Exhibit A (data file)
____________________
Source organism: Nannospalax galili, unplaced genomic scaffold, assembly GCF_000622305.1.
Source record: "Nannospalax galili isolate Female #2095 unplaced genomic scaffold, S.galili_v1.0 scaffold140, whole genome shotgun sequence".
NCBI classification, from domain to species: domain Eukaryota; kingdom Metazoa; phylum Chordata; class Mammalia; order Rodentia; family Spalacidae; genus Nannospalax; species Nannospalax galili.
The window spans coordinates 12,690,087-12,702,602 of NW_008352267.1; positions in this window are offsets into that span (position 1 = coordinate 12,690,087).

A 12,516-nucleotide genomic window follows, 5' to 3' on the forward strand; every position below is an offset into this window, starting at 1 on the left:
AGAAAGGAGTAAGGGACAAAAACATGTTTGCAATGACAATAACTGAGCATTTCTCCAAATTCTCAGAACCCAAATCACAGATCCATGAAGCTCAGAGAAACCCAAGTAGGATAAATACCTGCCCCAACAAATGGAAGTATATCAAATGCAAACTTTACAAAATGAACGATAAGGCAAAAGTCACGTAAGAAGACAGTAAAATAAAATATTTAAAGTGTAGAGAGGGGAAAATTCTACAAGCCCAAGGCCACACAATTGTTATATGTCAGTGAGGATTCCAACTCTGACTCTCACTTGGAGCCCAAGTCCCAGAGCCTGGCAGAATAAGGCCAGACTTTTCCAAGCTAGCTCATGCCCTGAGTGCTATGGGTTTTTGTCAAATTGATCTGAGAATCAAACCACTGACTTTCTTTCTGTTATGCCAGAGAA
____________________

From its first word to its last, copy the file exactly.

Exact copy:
Source organism: Nannospalax galili, unplaced genomic scaffold, assembly GCF_000622305.1.
Source record: "Nannospalax galili isolate Female #2095 unplaced genomic scaffold, S.galili_v1.0 scaffold140, whole genome shotgun sequence".
NCBI classification, from domain to species: domain Eukaryota; kingdom Metazoa; phylum Chordata; class Mammalia; order Rodentia; family Spalacidae; genus Nannospalax; species Nannospalax galili.
The window spans coordinates 12,690,087-12,702,602 of NW_008352267.1; positions in this window are offsets into that span (position 1 = coordinate 12,690,087).

A 12,516-nucleotide genomic window follows, 5' to 3' on the forward strand; every position below is an offset into this window, starting at 1 on the left:
AGAAAGGAGTAAGGGACAAAAACATGTTTGCAATGACAATAACTGAGCATTTCTCCAAATTCTCAGAACCCAAATCACAGATCCATGAAGCTCAGAGAAACCCAAGTAGGATAAATACCTGCCCCAACAAATGGAAGTATATCAAATGCAAACTTTACAAAATGAACGATAAGGCAAAAGTCACGTAAGAAGACAGTAAAATAAAATATTTAAAGTGTAGAGAGGGGAAAATTCTACAAGCCCAAGGCCACACAATTGTTATATGTCAGTGAGGATTCCAACTCTGACTCTCACTTGGAGCCCAAGTCCCAGAGCCTGGCAGAATAAGGCCAGACTTTTCCAAGCTAGCTCATGCCCTGAGTGCTATGGGTTTTTGTCAAATTGATCTGAGAATCAAACCACTGACTTTCTTTCTGTTATGCCAGAGAA